“Tropical rainforests are chock-a-block with species of all kinds, including pathogens, which means that for such a high diversity of animal hosts there are corresponding parasites, viruses, and so on,” notes Fa.

“Our feeling is that once you start playing around with an ecosystem, you might have a flurry of activity of viruses that may even start looking for new hosts,” he adds.

Fa says much more needs to be done to fully understand how EVD outbreaks occur, and how the virus is transmitted. The team is currently looking at how outbreaks may be influenced by climate, and how potential Ebola host animals, such as bats, may be linked to deforestation.

“It is now fundamental to go to the field to find out what creates disease flurries, and also to do more research into different types of forests with different levels of deforestation. We need to know what happens to the species, what happens to the virus, in these areas,” he says.

Fa adds that it’s crucial to look at the big picture, at how emerging infectious diseases like Ebola are moving out of remote areas and infecting the general public, and the role that nature plays.

“We see the importance of keeping biodiversity intact,” he concludes.

Watch: Future solutions for bushmeat in Colombia

By Suzanna Dayne, originally published at CIFOR’s Forests News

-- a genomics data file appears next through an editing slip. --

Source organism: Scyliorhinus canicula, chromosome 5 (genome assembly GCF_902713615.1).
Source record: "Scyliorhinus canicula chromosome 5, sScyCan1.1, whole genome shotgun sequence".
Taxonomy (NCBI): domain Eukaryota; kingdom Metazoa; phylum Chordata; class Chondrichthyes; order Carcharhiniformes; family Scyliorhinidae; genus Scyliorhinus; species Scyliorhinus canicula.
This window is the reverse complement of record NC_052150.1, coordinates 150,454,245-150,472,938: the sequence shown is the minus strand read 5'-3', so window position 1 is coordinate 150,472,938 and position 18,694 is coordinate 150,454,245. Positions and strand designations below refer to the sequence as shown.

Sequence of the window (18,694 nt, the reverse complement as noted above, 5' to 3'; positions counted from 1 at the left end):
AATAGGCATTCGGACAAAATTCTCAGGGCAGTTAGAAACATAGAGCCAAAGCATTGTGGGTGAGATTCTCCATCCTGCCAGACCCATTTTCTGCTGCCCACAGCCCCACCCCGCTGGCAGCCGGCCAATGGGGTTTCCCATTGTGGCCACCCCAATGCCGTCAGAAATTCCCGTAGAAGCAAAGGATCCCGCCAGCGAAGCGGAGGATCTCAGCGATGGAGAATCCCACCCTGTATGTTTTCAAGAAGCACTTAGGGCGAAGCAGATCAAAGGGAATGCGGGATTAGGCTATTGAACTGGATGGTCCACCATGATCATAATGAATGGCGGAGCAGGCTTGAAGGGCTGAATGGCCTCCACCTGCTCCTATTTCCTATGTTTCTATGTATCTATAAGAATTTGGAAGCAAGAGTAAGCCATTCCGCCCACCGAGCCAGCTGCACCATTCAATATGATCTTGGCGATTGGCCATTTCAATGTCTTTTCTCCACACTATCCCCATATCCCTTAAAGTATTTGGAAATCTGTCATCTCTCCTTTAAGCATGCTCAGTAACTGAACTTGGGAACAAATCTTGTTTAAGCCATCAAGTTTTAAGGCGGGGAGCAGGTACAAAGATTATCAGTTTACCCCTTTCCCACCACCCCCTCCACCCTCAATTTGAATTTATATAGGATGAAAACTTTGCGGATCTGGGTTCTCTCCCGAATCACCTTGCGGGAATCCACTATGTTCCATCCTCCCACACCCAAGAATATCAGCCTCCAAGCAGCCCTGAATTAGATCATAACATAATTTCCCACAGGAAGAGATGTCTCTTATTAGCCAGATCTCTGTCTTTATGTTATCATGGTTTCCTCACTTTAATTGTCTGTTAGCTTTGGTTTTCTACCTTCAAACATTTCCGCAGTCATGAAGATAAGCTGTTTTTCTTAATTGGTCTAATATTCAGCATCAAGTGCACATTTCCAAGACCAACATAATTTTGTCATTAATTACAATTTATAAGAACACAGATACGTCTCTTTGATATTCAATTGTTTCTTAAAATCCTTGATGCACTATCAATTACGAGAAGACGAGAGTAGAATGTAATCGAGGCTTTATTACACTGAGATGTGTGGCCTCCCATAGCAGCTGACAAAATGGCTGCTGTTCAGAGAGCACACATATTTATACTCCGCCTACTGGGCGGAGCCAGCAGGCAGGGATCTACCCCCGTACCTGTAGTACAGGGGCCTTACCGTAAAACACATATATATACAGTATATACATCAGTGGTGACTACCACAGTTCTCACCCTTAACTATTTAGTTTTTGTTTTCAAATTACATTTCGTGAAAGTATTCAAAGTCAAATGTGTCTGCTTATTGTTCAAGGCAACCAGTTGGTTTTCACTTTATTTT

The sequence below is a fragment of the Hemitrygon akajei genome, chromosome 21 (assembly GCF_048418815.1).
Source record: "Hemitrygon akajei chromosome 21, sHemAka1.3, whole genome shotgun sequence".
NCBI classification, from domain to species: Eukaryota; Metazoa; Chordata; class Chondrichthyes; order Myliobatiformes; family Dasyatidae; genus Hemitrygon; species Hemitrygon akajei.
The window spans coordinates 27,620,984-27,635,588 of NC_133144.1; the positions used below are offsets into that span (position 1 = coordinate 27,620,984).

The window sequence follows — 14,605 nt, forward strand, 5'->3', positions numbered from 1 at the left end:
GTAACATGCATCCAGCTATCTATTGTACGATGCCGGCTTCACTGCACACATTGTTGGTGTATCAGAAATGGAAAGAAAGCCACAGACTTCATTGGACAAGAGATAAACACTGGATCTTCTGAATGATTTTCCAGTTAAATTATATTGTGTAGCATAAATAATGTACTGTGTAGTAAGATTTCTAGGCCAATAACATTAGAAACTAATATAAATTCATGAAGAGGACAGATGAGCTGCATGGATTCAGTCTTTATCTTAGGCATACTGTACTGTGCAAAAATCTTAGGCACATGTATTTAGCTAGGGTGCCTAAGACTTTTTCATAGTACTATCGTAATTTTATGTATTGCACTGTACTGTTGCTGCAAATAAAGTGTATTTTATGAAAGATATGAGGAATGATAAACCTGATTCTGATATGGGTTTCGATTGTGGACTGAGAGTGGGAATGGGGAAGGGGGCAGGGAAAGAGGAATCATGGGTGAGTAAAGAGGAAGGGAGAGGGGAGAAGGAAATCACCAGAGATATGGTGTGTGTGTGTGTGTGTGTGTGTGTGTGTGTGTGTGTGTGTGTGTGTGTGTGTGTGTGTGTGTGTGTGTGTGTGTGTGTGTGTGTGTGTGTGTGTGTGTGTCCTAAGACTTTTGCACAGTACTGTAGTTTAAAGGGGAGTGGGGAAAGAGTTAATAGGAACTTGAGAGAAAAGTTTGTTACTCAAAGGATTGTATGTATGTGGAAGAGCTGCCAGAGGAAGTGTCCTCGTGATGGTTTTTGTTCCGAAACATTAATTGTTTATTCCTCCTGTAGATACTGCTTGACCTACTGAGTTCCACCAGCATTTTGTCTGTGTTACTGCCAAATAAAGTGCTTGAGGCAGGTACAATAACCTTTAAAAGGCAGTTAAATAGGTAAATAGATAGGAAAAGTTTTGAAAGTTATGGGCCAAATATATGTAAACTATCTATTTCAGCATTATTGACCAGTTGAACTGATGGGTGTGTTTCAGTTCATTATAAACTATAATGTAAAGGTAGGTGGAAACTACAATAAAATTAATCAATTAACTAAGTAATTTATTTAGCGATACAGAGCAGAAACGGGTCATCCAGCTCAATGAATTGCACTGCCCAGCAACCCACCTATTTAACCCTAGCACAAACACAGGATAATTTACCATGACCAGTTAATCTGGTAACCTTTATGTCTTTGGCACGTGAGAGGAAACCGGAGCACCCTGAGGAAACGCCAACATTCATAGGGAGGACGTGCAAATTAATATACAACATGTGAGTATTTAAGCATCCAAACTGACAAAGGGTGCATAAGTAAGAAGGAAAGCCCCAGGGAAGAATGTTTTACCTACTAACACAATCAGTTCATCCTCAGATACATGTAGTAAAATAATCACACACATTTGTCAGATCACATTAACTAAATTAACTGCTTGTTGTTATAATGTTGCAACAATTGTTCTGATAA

This research is part of CIFOR’s Bushmeat Research Initiative. For more information on this topic, please contact John E. Fa at jfa949@gmail.com or Jesus Olivero at jesusolivero@uma.es.


This research forms part of the CGIAR Research Program on Forests, Trees and Agroforestry, which is supported by CGIAR Fund Donors. It is also supported by UK aid from the UK Government and USAID. 

  • Home
  • Ebola outbreaks linked to forest loss, new study finds

Ebola outbreaks linked to forest loss, new study finds

A river rund through Mau Forest in Kenya. Photo by P. Shepherd/CIFOR
Posted by

FTA COMMUNICATIONS TEAM

Wildmeat is sold at Bartica market in Guyana. Photo by M. Lopez/CIFOR

Scientists track the disease to the edge of newly cleared forests.

News of an Ebola Viral Disease (EVD) outbreak strikes fear not only in Africa where it originates, but around the world. In humans, the virus produces severe symptoms such as bleeding from the eyes, nose and mouth, loss of consciousness, seizures and eventual death.

First discovered in 1976 in Central Africa, the worst outbreak happened between 2014-2016 when the virus rapidly spread through Liberia, Sierra Leone and Guinea, killing more than 11,000 men, women and children. Cases were also reported in Mali, Nigeria, Senegal, Spain, Italy, the United Kingdom and the United States. With no known cure, governments must rely on prevention and control strategies to contain new outbreaks.

But in a new study, scientists from the Center for International Forestry Research (CIFOR), Spain’s Universidad de Malaga and other partner institutions have uncovered a vital piece of the Ebola puzzle — when and where outbreaks can occur.

Watch: Let’s talk about bushmeat

TIMING IS EVERYTHING

“Since Ebola is transmitted to humans from wild animals we were initially very interested in the link between the virus and bushmeat practices,” says Professor John E. Fa, a Senior Associate at CIFOR and a Professor at the UK’s Manchester Metropolitan University.

“This led us to the next question: we knew there was no evidence that Ebola happens in cycles, so we asked, ‘What other conditions on the ground are there to encourage this virus to flourish and infect people?’” says Fa.

A river runs through Mau Forest in Kenya. Photo by P. Shepherd/CIFOR